Acronyms, Abbreviations, and Initialisms ACRP Airport Cooperative Research Program AOA Airport Operations Area ATL Hartsfield–Jackson Atlanta International Airport AUS Austin-Bergstrom International Airport BMP Best Management Practice CDA Chicago Department of Aviation CLE Cleveland Hopkins International Airport DEN Denver International Airport EPA Environmental Protection Agency FAA Federal Aviation Administration GSE Ground Support Equipment GSI Green Stormwater Infrastructure LAX Los Angeles International Airport LEED Leadership in Energy and Environmental Design MS4 Municipal Separate Storm Sewer Systems MSGP Multi-Sector General Permit MSP Minneapolis–Saint Paul International Airport NPDES National Pollutant Discharge Elimination System OAK Oakland International Airport PIT Pittsburgh International Airport RSA Runway Safety Area SAN San Diego International Airport SEA Seattle–Tacoma International Airport SIC Standard Industrial Classification SUNY State University of New York SWF Steward International Airport UDFCD Urban Drainage and Flood Control District UNHSC University of New Hampshire Stormwater Center REALCOST Rational Estimation of Actual Likely Costs of Stormwater Treatment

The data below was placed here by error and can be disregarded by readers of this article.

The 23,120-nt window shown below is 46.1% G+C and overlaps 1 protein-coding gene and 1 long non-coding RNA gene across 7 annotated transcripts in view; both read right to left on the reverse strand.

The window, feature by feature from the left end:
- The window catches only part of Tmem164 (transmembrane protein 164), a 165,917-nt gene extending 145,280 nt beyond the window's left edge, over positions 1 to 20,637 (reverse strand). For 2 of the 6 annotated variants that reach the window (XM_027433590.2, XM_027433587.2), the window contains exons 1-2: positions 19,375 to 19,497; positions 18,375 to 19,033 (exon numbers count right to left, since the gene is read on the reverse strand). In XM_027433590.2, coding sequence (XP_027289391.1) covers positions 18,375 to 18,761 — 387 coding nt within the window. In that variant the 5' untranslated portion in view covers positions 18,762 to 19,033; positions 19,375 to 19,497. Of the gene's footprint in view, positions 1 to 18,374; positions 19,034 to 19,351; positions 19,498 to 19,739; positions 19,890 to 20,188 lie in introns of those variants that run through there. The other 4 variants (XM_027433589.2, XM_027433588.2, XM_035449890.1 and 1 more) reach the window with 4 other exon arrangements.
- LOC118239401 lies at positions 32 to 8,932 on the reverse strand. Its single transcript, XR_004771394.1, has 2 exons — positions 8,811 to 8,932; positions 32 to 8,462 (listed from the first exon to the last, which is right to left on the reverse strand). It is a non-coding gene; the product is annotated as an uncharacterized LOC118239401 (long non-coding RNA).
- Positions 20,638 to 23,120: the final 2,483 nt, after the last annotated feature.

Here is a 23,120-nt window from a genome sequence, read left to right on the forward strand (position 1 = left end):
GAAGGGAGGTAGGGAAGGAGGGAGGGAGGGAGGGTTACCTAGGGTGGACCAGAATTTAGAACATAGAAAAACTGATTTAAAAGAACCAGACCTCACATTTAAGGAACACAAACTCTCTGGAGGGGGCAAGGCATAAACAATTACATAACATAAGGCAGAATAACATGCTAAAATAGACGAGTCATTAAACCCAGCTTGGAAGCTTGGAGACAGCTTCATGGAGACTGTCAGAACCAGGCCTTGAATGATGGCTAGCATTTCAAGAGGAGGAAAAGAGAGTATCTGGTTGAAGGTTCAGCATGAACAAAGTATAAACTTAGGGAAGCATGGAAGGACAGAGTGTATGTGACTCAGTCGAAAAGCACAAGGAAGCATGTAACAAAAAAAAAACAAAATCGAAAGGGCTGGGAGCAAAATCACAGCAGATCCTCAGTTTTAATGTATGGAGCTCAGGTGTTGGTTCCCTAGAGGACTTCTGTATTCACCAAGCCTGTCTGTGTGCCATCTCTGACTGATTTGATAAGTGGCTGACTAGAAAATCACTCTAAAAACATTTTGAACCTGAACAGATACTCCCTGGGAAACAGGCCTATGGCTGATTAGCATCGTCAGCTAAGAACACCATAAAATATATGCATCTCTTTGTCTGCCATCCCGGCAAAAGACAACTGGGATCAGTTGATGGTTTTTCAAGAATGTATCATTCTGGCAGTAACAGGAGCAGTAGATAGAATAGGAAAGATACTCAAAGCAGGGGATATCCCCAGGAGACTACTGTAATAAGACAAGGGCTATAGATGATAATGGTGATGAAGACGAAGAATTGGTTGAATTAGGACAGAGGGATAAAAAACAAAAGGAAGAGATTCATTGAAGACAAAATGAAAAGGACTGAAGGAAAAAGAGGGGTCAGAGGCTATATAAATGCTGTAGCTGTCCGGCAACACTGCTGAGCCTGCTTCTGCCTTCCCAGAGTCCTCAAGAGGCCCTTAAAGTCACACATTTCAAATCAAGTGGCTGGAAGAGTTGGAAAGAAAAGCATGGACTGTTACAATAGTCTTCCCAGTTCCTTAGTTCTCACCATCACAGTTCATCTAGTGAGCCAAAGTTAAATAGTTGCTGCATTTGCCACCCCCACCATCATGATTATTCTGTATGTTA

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TRB's Airport Cooperative Research Program (ACRP) Research Report 174 defines and discusses green stormwater infrastructure (GSI) management strategies, a relatively new approach to regulation compliance. As more airports are proactively incorporating sustainable practices in all aspects of their operations, federal and state regulatory agencies are also promoting GSI strategies to comply with water regulations and requirements. Volume 1: Primer is written for the airport manager, planner, and engineer seeking to understand stormwater management and how GSI can comply with regulatory standards and requirements along with other benefits. Volume 2: Guidebook assists airport staff with evaluating the applicability of a GSI strategy and how to select an appropriate GSI strategy.